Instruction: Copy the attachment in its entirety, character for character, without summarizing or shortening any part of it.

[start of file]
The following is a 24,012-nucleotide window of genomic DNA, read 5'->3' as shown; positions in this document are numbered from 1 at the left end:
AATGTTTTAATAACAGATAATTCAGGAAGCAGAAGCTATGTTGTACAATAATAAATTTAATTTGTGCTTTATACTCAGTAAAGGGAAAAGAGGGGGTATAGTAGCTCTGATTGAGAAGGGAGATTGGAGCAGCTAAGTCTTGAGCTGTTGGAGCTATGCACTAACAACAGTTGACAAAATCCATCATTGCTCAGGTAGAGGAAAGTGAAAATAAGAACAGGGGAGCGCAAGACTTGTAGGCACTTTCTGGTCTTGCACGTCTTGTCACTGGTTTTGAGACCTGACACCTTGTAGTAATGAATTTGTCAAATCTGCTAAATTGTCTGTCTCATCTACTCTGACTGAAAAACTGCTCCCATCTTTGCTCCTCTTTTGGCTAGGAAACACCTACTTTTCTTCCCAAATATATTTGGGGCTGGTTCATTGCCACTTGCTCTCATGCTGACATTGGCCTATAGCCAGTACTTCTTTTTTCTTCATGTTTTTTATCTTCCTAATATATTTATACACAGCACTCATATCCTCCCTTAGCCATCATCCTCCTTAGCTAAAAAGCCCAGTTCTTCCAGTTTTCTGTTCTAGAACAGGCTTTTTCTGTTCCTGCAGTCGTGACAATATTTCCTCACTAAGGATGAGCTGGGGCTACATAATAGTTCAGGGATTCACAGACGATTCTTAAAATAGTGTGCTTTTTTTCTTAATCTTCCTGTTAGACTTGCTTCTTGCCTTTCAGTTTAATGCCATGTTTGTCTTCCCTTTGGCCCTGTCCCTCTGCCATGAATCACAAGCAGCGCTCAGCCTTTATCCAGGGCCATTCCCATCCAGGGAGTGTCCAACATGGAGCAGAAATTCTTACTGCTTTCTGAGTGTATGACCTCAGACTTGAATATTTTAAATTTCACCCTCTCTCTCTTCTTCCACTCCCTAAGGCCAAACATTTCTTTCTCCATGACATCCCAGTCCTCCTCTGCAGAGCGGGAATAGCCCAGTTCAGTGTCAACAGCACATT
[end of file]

The following is a 24,012-nucleotide window of genomic DNA, read 5'->3' as shown; positions in this document are numbered from 1 at the left end:
AATGTTTTAATAACAGATAATTCAGGAAGCAGAAGCTATGTTGTACAATAATAAATTTAATTTGTGCTTTATACTCAGTAAAGGGAAAAGAGGGGGTATAGTAGCTCTGATTGAGAAGGGAGATTGGAGCAGCTAAGTCTTGAGCTGTTGGAGCTATGCACTAACAACAGTTGACAAAATCCATCATTGCTCAGGTAGAGGAAAGTGAAAATAAGAACAGGGGAGCGCAAGACTTGTAGGCACTTTCTGGTCTTGCACGTCTTGTCACTGGTTTTGAGACCTGACACCTTGTAGTAATGAATTTGTCAAATCTGCTAAATTGTCTGTCTCATCTACTCTGACTGAAAAACTGCTCCCATCTTTGCTCCTCTTTTGGCTAGGAAACACCTACTTTTCTTCCCAAATATATTTGGGGCTGGTTCATTGCCACTTGCTCTCATGCTGACATTGGCCTATAGCCAGTACTTCTTTTTTCTTCATGTTTTTTATCTTCCTAATATATTTATACACAGCACTCATATCCTCCCTTAGCCATCATCCTCCTTAGCTAAAAAGCCCAGTTCTTCCAGTTTTCTGTTCTAGAACAGGCTTTTTCTGTTCCTGCAGTCGTGACAATATTTCCTCACTAAGGATGAGCTGGGGCTACATAATAGTTCAGGGATTCACAGACGATTCTTAAAATAGTGTGCTTTTTTTCTTAATCTTCCTGTTAGACTTGCTTCTTGCCTTTCAGTTTAATGCCATGTTTGTCTTCCCTTTGGCCCTGTCCCTCTGCCATGAATCACAAGCAGCGCTCAGCCTTTATCCAGGGCCATTCCCATCCAGGGAGTGTCCAACATGGAGCAGAAATTCTTACTGCTTTCTGAGTGTATGACCTCAGACTTGAATATTTTAAATTTCACCCTCTCTCTCTTCTTCCACTCCCTAAGGCCAAACATTTCTTTCTCCATGACATCCCAGTCCTCCTCTGCAGAGCGGGAATAGCCCAGTTCAGTGTCAACAGCACATT